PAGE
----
Advanced Micro Devices Inc. reported more than $5 billion in quarterly revenue for the first time Tuesday, and executives predicted their first $6 billion quarter will immediately follow as the acquisition of Xilinx Inc. solidified their data-center strategy.
While reporting a 70% year-over-year revenue surge to a record $5.89 billion in the first quarter, AMD
executives forecast second-quarter revenue of $6.3 billion to $6.7 billion, and increased their revenue forecast to about $26.3 billion for the year. AMD would have topped the $5 billion milestone for the first time even without the contribution of the company’s Feb. 14 closing of its Xilinx acquisition.
Analysts surveyed by FactSet were estimating revenue of $5.14 billion for the second quarter, and $21.48 billion for the year. The company also increased its gross margin forecast to 54% for the year. Back in February, AMD forecast gross margins of 51% for 2022, and revenue of about $21.5 billion. At that time, Wall Street analysts had a consensus $19.29 billion.
Shares rallied as much as 7% after hours, following a 1.4% rise in the regular session to close at $91.13.
Xilinx is driving the outlook hike, AMD Chief Executive Lisa Su said. On a conference call Tuesday afternoon, she told analysts that “strong visibility” into all product areas and secured supply allowed the company to increase its guidance.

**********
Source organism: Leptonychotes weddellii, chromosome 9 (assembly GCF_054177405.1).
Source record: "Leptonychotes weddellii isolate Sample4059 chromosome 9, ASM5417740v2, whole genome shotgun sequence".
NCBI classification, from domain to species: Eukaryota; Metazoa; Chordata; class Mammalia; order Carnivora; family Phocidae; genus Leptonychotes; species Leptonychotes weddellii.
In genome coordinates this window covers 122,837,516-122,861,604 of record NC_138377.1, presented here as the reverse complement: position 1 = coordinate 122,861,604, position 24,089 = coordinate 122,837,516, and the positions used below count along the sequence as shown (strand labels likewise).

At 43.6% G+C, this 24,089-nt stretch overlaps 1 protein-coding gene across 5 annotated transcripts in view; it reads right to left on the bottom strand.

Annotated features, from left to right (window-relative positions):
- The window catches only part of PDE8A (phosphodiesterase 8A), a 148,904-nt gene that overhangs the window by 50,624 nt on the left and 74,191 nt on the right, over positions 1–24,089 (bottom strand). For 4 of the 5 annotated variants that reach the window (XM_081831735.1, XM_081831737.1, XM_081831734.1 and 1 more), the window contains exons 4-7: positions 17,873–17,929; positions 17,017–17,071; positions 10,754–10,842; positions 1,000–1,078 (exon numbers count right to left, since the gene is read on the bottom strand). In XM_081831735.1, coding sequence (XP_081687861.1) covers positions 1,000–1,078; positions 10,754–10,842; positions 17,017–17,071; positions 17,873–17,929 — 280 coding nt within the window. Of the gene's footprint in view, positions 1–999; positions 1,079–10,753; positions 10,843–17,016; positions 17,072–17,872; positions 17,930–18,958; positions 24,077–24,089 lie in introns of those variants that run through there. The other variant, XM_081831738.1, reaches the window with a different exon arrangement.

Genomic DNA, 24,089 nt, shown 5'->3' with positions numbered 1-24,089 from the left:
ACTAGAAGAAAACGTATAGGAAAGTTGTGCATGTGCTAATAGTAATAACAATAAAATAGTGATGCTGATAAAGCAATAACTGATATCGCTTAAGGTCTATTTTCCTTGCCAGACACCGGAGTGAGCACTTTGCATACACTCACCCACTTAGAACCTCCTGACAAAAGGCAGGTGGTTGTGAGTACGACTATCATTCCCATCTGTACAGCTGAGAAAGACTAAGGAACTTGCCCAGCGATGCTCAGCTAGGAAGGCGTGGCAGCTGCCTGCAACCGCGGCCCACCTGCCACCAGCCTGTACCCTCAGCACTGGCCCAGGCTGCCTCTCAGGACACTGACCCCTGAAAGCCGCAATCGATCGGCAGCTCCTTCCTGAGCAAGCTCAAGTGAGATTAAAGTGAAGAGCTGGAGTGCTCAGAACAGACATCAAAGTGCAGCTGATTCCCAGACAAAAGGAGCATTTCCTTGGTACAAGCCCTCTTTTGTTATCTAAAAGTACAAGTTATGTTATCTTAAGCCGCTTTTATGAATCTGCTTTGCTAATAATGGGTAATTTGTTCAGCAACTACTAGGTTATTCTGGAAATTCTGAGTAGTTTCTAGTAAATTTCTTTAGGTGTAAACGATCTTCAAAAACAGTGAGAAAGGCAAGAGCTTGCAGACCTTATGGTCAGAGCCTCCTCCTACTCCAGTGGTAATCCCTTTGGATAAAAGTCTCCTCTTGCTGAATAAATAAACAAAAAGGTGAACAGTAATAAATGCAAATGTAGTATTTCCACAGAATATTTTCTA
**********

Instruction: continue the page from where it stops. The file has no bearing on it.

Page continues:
“We made a lot of progress on the wafer side and significant investments,” Su said on the call. “We continue to get sort of very good support from our suppliers. That’s one of the reasons we can increase our guidance.”
Regarding COVID-19 shutdowns in China that are expected to exacerbate supply-chain problems, Su said the company has not seen a large impact. Chip makers like Texas Instruments Inc.
have played it safe with a cautious outlook, believing lockdowns will affect the manufacturing operations of its customers.
“From our standpoint, we haven’t had any significant impact on our own shipments and our own supply chain,” Su told analysts. “We have been working with some customers that have had some customer build delays, and that is contemplated in our second-quarter guidance.”
With Xilinx in hand, a big change is in store: AMD will finally make data-center sales more transparent. On the call, AMD Chief Financial Officer Devinder Kumar told analysts that beginning in the second quarter, the first full quarter where Xilinx contributes, the company will begin reporting data-center sales independently.
From Xilinx, AMD gets so-called field-programmable gate array, or FPGA, chips that can be configured by a customer or a designer after they are made. Those chips are used as accelerators in data centers to boost computing power and improve power efficiency in existing physical spaces. Additionally in the data-center space, AMD announced in April that it was acquiring data-center platform software company Pensando for $1.9 billion.
For years, AMD has made it difficult to measure data-center performance by refusing to separate those sales out from console sales. On the call, Su said that data-center sales currently account a “low 20s-percent” of revenue.